Tuesday, May 3, 2011

Driving around Corners



I never knew how fast 30 km/hour can seem so fast when I'm sitting in the passenger side and my 15 year old son is driving. Yes, that's right, I can now add driving instructor to my resume.

Actually it hasn't been too bad. He's a pretty good driver, except for turning corners. He takes them a little too fast and over rotates the wheel. I told him that you slow down to take the corner and then you speed up when you're a little more than way through it.

Lately I've been worried about the middle of my book. Is the pacing too slow? Do I really need that scene? How can I make it more exciting?

So I took a little break and read three books to see how they handled the middle. And I have to say, just like coming around a corner, the books slowed down before they turned direction and then excelerated.

I think it's okay to slow your pacing in the middle (not too much though), set up the story line, develop the characters just before you thrust the reader into the climax.

What are your thoughts on the middle? Is it every okay to slow your pacing down?

17 comments:

Laura Pauling said...

We all need breathers. As long as a scene still moves the story forward or contains micro tension, I think it's okay. Or if it's a sequel, so the character can collect his/her thoughts, the chapter can be shorter. Crit partners will let you know!

Holly Ruggiero said...

As a reader, I like when I don't notice it, the pace, tension, everything works together.

So, if it slows down there need to be some reason for that to happen.

Misha said...

Hmm... I need to think about it a little. Maybe it's necessary to slow down a little so that the climax will feel bigger and more important by comparison.

If there isn't a slow-down, the climax might not stand out enough...

Stephanie Faris said...

They always call it "the murky middle" and I agree! I am not an outliner or pre-planner. I just sit down and write. But when I get to the middle and start thinking about setting the ms. aside and starting on something fresh, I usually will sit down and outline at that point. That seems to get me over that hump.

Kate said...

great comparison. writing is like driving :)

Shannon O'Donnell said...

Oh wow, Patti, that was a GREAT analogy--well done! I think slowing down the pacing sometimes can be the perfect way to ready us for a punch! :-)

Connie said...

Good for you being the driving instructor!! With our kids, I went with the first one, and then swore off all instruction until they'd had 25 hours with their dad. I'd have been in an early grave otherwise. And if not, the kids would've shot me. :)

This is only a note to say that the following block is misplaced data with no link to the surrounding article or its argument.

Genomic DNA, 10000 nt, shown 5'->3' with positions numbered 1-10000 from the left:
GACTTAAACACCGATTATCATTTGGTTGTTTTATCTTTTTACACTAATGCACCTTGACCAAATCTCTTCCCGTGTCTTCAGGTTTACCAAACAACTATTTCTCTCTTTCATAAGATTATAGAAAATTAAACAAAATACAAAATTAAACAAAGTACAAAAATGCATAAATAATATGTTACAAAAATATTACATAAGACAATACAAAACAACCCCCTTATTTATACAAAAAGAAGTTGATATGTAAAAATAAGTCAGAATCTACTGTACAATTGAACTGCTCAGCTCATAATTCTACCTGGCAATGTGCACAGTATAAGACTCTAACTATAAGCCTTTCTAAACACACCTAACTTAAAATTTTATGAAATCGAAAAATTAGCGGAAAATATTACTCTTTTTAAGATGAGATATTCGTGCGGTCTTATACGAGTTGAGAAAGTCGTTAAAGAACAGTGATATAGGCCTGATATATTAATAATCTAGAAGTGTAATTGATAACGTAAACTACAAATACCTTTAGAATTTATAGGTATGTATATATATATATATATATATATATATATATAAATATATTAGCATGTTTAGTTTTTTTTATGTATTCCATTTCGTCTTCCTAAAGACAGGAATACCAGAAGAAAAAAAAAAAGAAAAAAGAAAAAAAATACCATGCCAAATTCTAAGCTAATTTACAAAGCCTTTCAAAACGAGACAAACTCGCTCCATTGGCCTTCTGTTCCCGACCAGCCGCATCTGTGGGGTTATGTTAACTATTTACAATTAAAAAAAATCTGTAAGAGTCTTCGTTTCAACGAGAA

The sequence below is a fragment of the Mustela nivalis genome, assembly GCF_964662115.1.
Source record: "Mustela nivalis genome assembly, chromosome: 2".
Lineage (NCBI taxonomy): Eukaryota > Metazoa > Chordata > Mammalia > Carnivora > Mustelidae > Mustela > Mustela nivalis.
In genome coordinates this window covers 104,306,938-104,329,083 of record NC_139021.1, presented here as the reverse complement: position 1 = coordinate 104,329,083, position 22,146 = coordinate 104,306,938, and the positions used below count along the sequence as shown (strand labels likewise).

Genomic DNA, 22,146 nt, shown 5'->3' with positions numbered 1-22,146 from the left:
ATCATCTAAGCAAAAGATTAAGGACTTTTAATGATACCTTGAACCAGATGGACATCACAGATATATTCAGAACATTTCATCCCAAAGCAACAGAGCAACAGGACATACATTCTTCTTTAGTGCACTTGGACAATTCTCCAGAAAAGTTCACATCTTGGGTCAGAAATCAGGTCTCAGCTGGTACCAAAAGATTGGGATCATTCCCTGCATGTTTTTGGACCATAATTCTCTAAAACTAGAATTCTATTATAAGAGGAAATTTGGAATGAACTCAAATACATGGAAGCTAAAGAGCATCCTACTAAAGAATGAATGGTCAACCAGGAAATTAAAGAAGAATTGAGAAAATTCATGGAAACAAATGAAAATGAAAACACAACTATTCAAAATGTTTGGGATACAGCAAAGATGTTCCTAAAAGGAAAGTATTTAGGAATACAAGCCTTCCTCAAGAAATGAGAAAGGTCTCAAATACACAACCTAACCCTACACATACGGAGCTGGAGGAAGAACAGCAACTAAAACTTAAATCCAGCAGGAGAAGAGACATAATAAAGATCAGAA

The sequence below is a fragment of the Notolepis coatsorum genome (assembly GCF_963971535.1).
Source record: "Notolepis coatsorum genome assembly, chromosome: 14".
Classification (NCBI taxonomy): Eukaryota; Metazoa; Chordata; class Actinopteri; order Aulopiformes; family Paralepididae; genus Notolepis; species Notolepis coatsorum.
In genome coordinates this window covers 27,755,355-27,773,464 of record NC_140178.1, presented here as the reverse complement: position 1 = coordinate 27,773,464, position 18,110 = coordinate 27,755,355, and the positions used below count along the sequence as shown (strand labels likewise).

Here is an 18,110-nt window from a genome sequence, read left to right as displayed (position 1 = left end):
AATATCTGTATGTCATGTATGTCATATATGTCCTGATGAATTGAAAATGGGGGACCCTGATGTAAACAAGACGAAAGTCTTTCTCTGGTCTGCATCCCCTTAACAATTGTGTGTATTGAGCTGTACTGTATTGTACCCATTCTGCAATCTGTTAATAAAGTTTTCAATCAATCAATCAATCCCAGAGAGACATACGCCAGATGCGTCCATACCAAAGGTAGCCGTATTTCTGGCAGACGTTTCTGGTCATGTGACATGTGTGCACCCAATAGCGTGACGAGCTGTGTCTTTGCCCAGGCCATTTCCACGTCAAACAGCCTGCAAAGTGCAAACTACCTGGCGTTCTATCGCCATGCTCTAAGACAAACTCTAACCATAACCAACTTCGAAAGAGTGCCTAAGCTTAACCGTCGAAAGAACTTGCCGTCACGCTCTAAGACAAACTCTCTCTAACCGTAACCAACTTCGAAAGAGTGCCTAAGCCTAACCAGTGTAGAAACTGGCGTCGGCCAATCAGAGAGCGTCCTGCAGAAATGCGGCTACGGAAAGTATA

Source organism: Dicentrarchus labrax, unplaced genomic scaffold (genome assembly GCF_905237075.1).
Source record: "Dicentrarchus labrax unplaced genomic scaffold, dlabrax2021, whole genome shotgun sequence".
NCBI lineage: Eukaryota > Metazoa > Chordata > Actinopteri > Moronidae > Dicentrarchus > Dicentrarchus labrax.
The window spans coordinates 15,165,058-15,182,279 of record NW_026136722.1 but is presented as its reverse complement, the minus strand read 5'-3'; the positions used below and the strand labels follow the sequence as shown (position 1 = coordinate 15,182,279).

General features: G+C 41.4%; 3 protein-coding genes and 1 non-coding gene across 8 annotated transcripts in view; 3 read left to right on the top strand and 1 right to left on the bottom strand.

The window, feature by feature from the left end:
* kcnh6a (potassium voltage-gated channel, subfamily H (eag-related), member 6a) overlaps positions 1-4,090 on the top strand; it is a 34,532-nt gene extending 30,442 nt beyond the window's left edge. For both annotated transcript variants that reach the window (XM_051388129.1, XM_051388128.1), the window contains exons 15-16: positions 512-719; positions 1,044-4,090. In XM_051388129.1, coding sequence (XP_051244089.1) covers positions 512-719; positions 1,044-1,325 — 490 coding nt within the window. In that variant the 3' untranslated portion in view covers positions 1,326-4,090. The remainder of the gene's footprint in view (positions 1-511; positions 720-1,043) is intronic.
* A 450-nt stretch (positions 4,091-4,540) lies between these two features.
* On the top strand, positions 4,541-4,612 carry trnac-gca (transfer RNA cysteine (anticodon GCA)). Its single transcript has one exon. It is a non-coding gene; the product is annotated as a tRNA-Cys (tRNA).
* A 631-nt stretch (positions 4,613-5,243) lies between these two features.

notesfromnadir said...

This reminds me of the time I took a driving lesson & took a 30 mph corner at 45 mph & slid off the road! :)

The middle can be a little leisurely as we've met most of the characters & the story's unfolded.

Angela Felsted said...

I think Blake Snyder calls this the fun and games section. It's where I am right now as well.

I keep reminding myself not to rush my way through it.

LTM said...

I confess, the middle is where I struggle most. I always have a strong sense of the beginning and the end, but the middles are tough. Maybe that's a common experience.

wow. I'm not looking forward to driving lessons! :D brave soul~

Monica B.W. said...

Hmm depends, I think? I mean, if you're slowing down to flesh out something important, then YES! :D

Chantele Sedgwick said...

I always have a hard time with the middle. I just can't help stressing about losing the reader. You know? I've learned to not worry about it as much though. The end there is always something huge that happens, and sometimes you need to slow it down before you speed it up. :)

Robyn Campbell said...

Wow. Patti, what a great way to show how to write the middle of your book. Hmm, ever think of teaching a course on it? You're gooood.

The middle has always worried me. At first I thought the whole book had to be filled with EXCITEMENT. I guess I'm more seasoned no and realize it can't be that way. You can slow it down and keep the reader reading. Just don't tell and don't bore. ;-)

Melissa Marsh said...

Oh, the middle. It's so hard. I think Laura got it right when she said we need a breather. But the catch is we can't let it last too long - we don't want the reader to put the book down.

Shannon said...

Good analogy. =)

I think it's okay to slow down a little as long as every scene moves the story forward. It's the dead water scenes that can really kill a story.

Stina Lindenblatt said...

Depends what the agent says when they read it. ;)

I agree with Shannon. A little slowing down for a short time before the big scene is fine. It's when it stretches for a long period and doens't advance the story, then I lose interest.

Jill Kemerer said...

Driver's ed!! Scary! You're a brave woman!

I was thinking of this very thing last night after watching The Walking Dead. The writers know just when to move the scene to a "save zone" where we watchers can breathe a little and not be as tense. Slowing down is necessary!